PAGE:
Shari Redstone Named THR's Women in Entertainment Executive of the Year

Photographed by Matt Furman

The vice chair of both Viacom's and CBS' boards talks merger possibility ("It makes sense to look at") and her father's personal dramas: "I wish he had made different decisions."

For decades, Hollywood has fixated on the deals and dramas of Viacom and CBS owner Sumner Redstone. But this year, the mogul whose machinations captivated the industry like no other was his daughter.

After a prolonged estrangement, Shari Redstone reunited with her ailing 93-year-old father and, while she stresses she merely was acting on his wishes, she won a bitter, litigious battle to rid the faltering Viacom — parent of Paramount, Nickelodeon, Comedy Central, MTV and more — of entrenched chairman and CEO Philippe Dauman (as well as his cronies on the board). Now Shari, 62, and her father have set in motion a possible reunification of CBS and Viacom, the companies — with a combined market cap of about $40 billion and 2015 profits of $3.3 billion — that Sumner separated a decade ago.

A merger, which would require government approval, not only could reposition the companies that touch everything from 60 Minutes to Transformers movies to SpongeBob SquarePants, but it also would give whoever runs the whole enchilada (insiders are betting on CBS' Leslie Moonves) a vast empire, albeit a challenged one on the Viacom side. Her father still is embroiled in legal battles with his former companions Manuela Herzer and Sydney Holland to recover $150 million in gifts. (Herzer also is suing Shari, accusing her of behind-the-scenes scheming.)

But Shari says she's looking forward to returning her focus to the nonprofit and startup worlds once the Viacom/CBS future is clear. For her success at cleaning house in the family's business — both public and private — THR has named her the Women in Entertainment Executive of the Year. She says the honor "could not have happened at a time when it could have been more meaningful."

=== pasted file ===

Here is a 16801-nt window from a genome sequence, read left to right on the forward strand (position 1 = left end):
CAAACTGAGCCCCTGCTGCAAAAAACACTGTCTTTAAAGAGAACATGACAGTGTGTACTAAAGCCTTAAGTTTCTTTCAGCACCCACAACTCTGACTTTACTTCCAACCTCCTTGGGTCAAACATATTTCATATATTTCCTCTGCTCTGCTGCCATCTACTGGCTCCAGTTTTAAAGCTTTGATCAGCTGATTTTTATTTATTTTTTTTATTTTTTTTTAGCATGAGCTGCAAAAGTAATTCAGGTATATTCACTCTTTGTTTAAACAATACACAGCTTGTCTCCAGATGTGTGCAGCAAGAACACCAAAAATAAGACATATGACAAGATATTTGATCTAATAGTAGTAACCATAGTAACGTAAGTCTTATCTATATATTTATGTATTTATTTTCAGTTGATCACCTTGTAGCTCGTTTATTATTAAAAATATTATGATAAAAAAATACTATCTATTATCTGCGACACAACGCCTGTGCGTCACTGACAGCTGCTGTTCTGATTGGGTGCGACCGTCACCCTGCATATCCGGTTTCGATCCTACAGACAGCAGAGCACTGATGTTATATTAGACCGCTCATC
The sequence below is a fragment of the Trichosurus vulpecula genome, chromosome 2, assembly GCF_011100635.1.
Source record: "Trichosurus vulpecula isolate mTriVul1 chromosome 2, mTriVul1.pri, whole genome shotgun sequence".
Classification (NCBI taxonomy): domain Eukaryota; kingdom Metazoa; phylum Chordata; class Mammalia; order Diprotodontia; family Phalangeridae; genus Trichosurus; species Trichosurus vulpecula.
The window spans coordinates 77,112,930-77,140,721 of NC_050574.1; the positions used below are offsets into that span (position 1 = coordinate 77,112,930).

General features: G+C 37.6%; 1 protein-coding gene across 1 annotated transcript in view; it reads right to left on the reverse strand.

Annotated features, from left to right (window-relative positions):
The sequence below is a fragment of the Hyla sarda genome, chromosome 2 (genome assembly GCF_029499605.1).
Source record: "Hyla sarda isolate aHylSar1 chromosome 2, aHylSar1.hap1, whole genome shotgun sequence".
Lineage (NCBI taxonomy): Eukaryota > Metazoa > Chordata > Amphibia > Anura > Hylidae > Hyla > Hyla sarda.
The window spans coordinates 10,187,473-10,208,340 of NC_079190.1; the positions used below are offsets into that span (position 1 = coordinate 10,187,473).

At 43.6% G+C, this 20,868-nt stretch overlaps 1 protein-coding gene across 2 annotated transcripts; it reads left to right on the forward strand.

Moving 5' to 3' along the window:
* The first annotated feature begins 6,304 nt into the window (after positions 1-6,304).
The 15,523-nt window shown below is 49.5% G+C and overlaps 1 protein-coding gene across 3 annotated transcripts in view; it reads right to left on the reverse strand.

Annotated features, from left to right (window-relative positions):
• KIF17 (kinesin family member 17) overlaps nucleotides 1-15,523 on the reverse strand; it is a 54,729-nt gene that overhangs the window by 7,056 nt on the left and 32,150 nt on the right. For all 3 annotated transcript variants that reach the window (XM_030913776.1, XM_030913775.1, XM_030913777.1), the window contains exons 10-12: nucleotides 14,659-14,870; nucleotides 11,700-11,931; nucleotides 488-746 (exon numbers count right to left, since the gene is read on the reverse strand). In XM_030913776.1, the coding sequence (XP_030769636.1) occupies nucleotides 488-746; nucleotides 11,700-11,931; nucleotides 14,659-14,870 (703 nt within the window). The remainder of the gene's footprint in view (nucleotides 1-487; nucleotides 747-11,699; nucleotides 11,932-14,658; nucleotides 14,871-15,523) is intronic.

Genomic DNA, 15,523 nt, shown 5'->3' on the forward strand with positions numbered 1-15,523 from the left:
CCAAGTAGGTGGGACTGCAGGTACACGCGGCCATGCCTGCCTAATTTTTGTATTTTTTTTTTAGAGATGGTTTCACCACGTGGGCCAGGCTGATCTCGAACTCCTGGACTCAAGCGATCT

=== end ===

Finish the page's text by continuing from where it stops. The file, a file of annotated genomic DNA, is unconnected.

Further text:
Your dad is obviously a larger-than-life figure. What did you learn growing up as his daughter?

I say to my father quite frequently that my success professionally is very much due to the guidance he gave me and to watching him in the business world. He really taught me to fight for what is right. He taught me to persevere and never give up. He taught me, "It's not about the deals you lose. It's about the ones you win." When I lost a deal one time, he said to me, "Move on! There'll always be another deal." He taught me how to interact with people and the importance of relationships, making decisions and trusting your gut. Professionally, he was a very, very positive role model. Personally, I'm not going to go into it. I wish he had made different decisions in his personal life, but I really try to look forward right now after the year that took place. I feel fortunate to be back with my dad in all of the ways that matter and to have my family be together. That's where I'm at.

Do you share the distress many in the industry feel about the outcome of the election?

Regardless of who your candidate was, fundamentally I think there are some real problems in this country that need to be addressed. And you know me — [for me] it's always about people having equal access to the services they need, to the opportunities they're entitled to. I do believe the election was a statement about what's not working, and I'm hopeful the next president will make things work better.

Do you know the president-elect?

Yes. And he's always been very good to me and a tremendous supporter of me personally.